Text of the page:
As I mentioned in an earlier post, I did a lot of driving this summer. Lots of driving led to lots of thinking, and lots of thinking led to a partial solution to this problem.

    What if I could use API Gateway to handle the initial request, but buy an additional 30 seconds, somehow. Or better yet, what if I could buy up to an additional 270 seconds (5 minutes total).

    Simply put, an initial request can kick off an asynchronous job, and if it takes a long time, after nearly 30 seconds, we can return an HTTP 303 (See Other) redirect to another endpoint that checks the status of this job. If the result still isn't available after another (nearly) 30s, redirect again. Repeat until the Lambda function call is killed after the hard-limited 300s, but if we don't get to the hard timeout, and we find the job has finished, we can return that result instead of a 303.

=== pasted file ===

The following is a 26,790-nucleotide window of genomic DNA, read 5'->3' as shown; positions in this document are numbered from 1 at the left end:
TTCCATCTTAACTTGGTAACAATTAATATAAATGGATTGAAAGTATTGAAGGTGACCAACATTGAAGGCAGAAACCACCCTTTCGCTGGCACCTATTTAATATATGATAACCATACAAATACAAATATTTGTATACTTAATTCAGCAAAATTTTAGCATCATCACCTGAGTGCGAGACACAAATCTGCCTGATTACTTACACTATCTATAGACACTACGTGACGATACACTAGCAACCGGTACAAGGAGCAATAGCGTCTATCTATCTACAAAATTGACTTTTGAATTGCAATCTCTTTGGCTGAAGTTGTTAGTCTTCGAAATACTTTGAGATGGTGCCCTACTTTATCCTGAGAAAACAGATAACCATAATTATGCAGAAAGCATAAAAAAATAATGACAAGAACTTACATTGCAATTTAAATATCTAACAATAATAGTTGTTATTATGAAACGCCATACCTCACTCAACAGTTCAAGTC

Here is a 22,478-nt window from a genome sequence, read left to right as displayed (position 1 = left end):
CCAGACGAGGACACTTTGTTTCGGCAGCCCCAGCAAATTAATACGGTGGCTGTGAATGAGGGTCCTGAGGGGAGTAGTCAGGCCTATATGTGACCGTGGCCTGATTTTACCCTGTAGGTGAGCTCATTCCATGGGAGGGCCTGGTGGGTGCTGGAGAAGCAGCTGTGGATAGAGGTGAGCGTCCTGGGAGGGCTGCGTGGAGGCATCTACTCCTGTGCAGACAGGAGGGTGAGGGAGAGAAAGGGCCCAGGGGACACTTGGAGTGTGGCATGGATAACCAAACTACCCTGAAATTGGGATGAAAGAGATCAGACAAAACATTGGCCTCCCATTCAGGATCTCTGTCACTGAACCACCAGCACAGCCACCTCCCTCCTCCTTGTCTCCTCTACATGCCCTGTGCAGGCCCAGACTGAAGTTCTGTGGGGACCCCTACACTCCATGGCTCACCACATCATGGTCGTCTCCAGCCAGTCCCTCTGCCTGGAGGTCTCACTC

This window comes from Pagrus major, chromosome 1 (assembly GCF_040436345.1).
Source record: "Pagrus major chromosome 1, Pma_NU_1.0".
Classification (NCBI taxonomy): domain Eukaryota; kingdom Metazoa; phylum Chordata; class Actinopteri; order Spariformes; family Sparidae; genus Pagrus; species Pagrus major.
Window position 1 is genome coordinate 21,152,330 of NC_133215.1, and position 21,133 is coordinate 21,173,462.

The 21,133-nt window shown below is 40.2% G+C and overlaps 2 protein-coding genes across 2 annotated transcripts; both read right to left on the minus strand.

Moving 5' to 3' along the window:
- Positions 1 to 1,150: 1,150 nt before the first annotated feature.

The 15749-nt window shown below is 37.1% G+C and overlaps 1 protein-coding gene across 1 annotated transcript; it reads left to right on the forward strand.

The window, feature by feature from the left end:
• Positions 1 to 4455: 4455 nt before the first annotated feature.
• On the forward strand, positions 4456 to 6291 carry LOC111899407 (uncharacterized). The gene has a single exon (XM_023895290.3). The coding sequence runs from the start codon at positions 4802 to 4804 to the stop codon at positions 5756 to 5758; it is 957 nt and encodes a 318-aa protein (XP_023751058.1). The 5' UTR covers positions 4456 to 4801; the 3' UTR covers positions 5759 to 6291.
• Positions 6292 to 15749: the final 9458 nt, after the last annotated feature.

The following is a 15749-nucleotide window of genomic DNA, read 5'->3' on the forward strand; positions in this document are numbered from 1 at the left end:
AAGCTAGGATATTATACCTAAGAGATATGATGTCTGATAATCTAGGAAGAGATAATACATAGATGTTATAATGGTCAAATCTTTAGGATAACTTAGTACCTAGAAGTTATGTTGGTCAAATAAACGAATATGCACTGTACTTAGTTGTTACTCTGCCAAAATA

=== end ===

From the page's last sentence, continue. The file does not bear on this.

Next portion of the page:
But I didn't really have a simple way to kick off an asynchronous job. Well, that's not quite true. I did have a way to do that: Zappa's asynchronous task execution. What I didn't have was a way to get the results from these jobs.

    So I wrote one, and Zappa's maintainer, Rich, graciously merged it. And this week, it was released. Here's a post I wrote about it over on the Zappa blog.

    The result:

    $ time curl -L 'https://REDACTED.apigwateway/dev/payload?delay=40'
    {
      "MESSAGE": "It took 40 seconds to generate this."
    }
    
    real    0m52.363s
    user    0m0.020s
    sys 0m0.025s
    

    Here's the code (that uses Flask and Zappa); you'll notice that it also uses a simple backoff algorithm:

    @app.route('/payload')
    def payload():
        delay = request.args.get('delay', 60)
        x = longrunner(delay)
        if request.args.get('noredirect', False):
            return 'Response will be here in ~{}s: <a href="{}">{}</a>'.format(
                delay, url_for('response', response_id=x.response_id), x.response_id)